Newsletter No. 38 May 2006 – Item 2
Many of you will have read Alan Stable’s last news letter and the 6 ways he gave to increase income. It all sounds excellent advise, but how can we apply this advice to our ostrich businesses?
Increase your transaction size
In any transaction there are always certain administrative activities that have to be carried out regardless of the size of the order. A certain volume is required to ensure sufficient margin to cover these and other fixed costs. The greater the volume clearly reduces these costs per unit of sale. Currently this is a critical issue with ostrich production as our volumes are so very low. At every stage of the production chain there are few economies of scale yet being achieved.
One example is skins. Skin buyers will pay better prices if handling container loads. When only selling a few hundred skins, there are significant additional transport and handling costs when it is necessary to consolidate loads in a central collection point.
Whatever the product, the paper work and administration is the same if a shipment is a container at 15 tonnes or a pallet at 1 tonne. So increasing your transaction size will not only increase revenue, it helps the margins as well.
Increase your margin
The margin in this instance is of course the difference in the selling price (total revenue received) and cost of production. Increased margins can be achieved by increasing revenue and reducing costs through improving production efficiency. With ostrich we have opportunities to benefit significantly from both.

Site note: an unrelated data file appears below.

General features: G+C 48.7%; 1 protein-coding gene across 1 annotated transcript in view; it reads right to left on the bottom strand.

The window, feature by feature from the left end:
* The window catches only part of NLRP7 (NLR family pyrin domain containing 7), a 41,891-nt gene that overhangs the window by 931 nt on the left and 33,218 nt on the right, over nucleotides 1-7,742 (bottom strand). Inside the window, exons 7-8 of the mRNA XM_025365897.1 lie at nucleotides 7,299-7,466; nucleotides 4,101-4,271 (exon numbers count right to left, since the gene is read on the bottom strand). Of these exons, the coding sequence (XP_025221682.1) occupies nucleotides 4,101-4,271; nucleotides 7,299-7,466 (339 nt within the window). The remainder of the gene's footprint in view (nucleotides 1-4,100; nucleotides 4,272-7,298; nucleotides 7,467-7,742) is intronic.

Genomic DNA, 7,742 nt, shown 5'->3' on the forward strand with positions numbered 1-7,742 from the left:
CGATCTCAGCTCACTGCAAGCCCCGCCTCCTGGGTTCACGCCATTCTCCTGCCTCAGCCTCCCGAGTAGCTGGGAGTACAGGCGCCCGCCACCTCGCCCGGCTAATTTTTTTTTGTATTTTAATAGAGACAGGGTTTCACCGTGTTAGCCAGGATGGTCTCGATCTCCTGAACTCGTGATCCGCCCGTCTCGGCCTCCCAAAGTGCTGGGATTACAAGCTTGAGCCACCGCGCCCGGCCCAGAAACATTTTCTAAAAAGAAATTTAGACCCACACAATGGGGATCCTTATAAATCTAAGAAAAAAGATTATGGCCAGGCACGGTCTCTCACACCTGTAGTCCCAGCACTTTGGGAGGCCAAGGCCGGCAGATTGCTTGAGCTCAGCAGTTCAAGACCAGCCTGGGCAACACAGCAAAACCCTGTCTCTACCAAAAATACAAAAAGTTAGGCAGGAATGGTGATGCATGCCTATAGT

Revenue can be increased in two ways – by increasing the price of the products and by increasing the yield.
Increasing the price is the area of good marketing to differentiate your product over your competitor. Our industry is currently in a position of lack of supply, so our opportunities and ability to increase the selling price in some markets remain excellent for a number of years. Increased prices can only be expected if production systems ensure absolute consistency of supply and consistency of product.
Product grading is the next tool to achieving increased prices. Grading for skins has been used to differentiate price for many years, with significant variation between Grade 1 and Grade 4. The difference per skin at US$16.50/sq ft Grade 1 and Grade 4 is around US$100.
Similar price differentiation can be achieved for meat. However, the meat is a new product and our grading system requires education, both for our customers and producers. Marketing the meat on grade to provide product differentiation is one method to increase the selling price of the meat.
Reduce Costs of Production
There are a number of ways to reduce the current costs of production very significantly. Increasing yield and reducing the age to slaughter are two key factors. With ostrich we have very significant savings achievable in this region.
Cost of Chick: The greater the number of slaughter birds produced per hen the lower the breeder cost of chicks. The knock on effect of increasing the number of chicks per hen that survive to slaughter are reduced incubation costs, stronger chicks that convert feed more efficiently and have increased survival. Stronger chicks also require less heat in the early weeks.
Cost per Kilo Meat: With ostrich significant savings can be achieved by increasing yield and reducing the time to slaughter over current averages. Key savings when reducing time to slaughter are reduced feed consumption, less infrastructure required, less labour and not only less working capital but also the cost of that working capital is reduced. The cost of working capital is reduced as it is recovered more quickly.
Cost of Processing: The size of a bird does not affect the cost to slaughter a bird. Therefore, as the graphic below clearly demonstrates, significant savings on processing costs per kilo can be achieved with increased meat yields.